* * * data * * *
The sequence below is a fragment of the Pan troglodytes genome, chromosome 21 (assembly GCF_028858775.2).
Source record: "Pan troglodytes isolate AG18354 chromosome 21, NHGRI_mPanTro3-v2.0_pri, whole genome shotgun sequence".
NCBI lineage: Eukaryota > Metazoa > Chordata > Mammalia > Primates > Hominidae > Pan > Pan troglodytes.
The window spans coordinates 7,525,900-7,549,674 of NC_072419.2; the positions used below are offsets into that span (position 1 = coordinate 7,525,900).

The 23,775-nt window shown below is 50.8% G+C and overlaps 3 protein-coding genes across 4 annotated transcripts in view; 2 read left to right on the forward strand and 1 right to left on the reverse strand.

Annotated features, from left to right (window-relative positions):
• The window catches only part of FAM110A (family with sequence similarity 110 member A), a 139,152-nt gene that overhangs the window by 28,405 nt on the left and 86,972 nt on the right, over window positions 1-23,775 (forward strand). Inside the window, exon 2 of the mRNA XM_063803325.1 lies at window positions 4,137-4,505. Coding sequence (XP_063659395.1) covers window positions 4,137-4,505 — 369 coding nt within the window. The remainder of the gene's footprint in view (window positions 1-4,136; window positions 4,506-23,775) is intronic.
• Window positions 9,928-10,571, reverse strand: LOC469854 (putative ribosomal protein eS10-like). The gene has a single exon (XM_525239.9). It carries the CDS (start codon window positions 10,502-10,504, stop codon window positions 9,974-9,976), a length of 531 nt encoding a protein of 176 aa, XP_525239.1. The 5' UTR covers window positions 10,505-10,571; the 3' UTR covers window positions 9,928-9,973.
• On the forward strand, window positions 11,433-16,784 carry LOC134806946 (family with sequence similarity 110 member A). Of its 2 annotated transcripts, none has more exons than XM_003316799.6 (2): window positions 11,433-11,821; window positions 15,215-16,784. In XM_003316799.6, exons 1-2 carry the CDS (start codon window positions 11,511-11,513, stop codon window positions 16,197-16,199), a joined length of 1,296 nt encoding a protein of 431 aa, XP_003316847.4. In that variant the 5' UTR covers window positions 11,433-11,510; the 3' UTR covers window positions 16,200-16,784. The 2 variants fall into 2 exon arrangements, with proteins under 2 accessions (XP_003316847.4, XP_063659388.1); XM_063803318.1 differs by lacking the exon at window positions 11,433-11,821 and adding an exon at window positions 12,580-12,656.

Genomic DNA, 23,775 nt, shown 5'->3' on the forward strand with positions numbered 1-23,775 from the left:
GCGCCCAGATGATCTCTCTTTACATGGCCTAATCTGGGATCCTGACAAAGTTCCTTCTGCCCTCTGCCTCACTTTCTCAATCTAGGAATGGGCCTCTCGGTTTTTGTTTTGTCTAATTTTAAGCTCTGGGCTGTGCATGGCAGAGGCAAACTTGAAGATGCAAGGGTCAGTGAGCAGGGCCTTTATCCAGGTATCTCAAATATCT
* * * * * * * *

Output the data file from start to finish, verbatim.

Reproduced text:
The sequence below is a fragment of the Pan troglodytes genome, chromosome 21 (assembly GCF_028858775.2).
Source record: "Pan troglodytes isolate AG18354 chromosome 21, NHGRI_mPanTro3-v2.0_pri, whole genome shotgun sequence".
NCBI lineage: Eukaryota > Metazoa > Chordata > Mammalia > Primates > Hominidae > Pan > Pan troglodytes.
The window spans coordinates 7,525,900-7,549,674 of NC_072419.2; the positions used below are offsets into that span (position 1 = coordinate 7,525,900).

The 23,775-nt window shown below is 50.8% G+C and overlaps 3 protein-coding genes across 4 annotated transcripts in view; 2 read left to right on the forward strand and 1 right to left on the reverse strand.

Annotated features, from left to right (window-relative positions):
• The window catches only part of FAM110A (family with sequence similarity 110 member A), a 139,152-nt gene that overhangs the window by 28,405 nt on the left and 86,972 nt on the right, over window positions 1-23,775 (forward strand). Inside the window, exon 2 of the mRNA XM_063803325.1 lies at window positions 4,137-4,505. Coding sequence (XP_063659395.1) covers window positions 4,137-4,505 — 369 coding nt within the window. The remainder of the gene's footprint in view (window positions 1-4,136; window positions 4,506-23,775) is intronic.
• Window positions 9,928-10,571, reverse strand: LOC469854 (putative ribosomal protein eS10-like). The gene has a single exon (XM_525239.9). It carries the CDS (start codon window positions 10,502-10,504, stop codon window positions 9,974-9,976), a length of 531 nt encoding a protein of 176 aa, XP_525239.1. The 5' UTR covers window positions 10,505-10,571; the 3' UTR covers window positions 9,928-9,973.
• On the forward strand, window positions 11,433-16,784 carry LOC134806946 (family with sequence similarity 110 member A). Of its 2 annotated transcripts, none has more exons than XM_003316799.6 (2): window positions 11,433-11,821; window positions 15,215-16,784. In XM_003316799.6, exons 1-2 carry the CDS (start codon window positions 11,511-11,513, stop codon window positions 16,197-16,199), a joined length of 1,296 nt encoding a protein of 431 aa, XP_003316847.4. In that variant the 5' UTR covers window positions 11,433-11,510; the 3' UTR covers window positions 16,200-16,784. The 2 variants fall into 2 exon arrangements, with proteins under 2 accessions (XP_003316847.4, XP_063659388.1); XM_063803318.1 differs by lacking the exon at window positions 11,433-11,821 and adding an exon at window positions 12,580-12,656.

Genomic DNA, 23,775 nt, shown 5'->3' on the forward strand with positions numbered 1-23,775 from the left:
GCGCCCAGATGATCTCTCTTTACATGGCCTAATCTGGGATCCTGACAAAGTTCCTTCTGCCCTCTGCCTCACTTTCTCAATCTAGGAATGGGCCTCTCGGTTTTTGTTTTGTCTAATTTTAAGCTCTGGGCTGTGCATGGCAGAGGCAAACTTGAAGATGCAAGGGTCAGTGAGCAGGGCCTTTATCCAGGTATCTCAAATATCT